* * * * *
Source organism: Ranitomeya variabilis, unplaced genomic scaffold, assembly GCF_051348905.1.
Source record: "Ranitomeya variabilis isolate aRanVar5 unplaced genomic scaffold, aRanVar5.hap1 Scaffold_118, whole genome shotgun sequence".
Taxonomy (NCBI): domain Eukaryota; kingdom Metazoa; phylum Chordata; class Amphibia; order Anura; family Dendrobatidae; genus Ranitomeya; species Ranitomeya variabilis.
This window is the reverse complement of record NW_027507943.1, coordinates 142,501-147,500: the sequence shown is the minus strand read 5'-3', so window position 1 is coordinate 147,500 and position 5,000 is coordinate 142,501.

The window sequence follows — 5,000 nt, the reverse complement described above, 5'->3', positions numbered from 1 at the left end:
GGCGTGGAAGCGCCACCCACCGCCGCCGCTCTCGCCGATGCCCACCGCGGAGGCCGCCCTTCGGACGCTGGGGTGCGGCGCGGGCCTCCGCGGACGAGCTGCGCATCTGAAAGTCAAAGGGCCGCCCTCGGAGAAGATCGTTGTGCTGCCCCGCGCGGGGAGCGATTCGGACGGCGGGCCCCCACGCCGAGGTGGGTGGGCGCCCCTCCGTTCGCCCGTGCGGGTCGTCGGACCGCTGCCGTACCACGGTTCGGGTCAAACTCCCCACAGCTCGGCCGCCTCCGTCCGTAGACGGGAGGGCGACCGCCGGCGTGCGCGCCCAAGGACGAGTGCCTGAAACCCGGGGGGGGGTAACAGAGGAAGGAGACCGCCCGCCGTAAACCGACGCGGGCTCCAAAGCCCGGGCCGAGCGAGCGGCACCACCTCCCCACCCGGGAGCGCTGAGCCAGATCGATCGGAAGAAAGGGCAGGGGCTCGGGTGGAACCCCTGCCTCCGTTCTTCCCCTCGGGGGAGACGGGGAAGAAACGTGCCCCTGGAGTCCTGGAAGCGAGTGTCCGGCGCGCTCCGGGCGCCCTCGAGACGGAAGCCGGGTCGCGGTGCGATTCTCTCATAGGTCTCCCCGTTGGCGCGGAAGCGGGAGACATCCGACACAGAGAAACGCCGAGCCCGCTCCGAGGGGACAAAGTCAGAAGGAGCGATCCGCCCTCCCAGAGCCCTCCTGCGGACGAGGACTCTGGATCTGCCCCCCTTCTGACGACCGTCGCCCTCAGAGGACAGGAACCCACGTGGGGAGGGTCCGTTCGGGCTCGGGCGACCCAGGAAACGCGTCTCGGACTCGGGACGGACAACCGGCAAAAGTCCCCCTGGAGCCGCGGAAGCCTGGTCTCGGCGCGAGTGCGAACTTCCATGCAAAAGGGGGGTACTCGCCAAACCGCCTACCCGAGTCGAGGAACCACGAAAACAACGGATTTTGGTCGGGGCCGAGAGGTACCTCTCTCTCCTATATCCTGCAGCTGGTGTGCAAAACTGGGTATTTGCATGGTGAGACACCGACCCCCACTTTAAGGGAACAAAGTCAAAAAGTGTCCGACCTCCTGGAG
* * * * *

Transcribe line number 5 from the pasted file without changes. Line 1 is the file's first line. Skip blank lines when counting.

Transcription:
The window sequence follows — 5,000 nt, the reverse complement described above, 5'->3', positions numbered from 1 at the left end: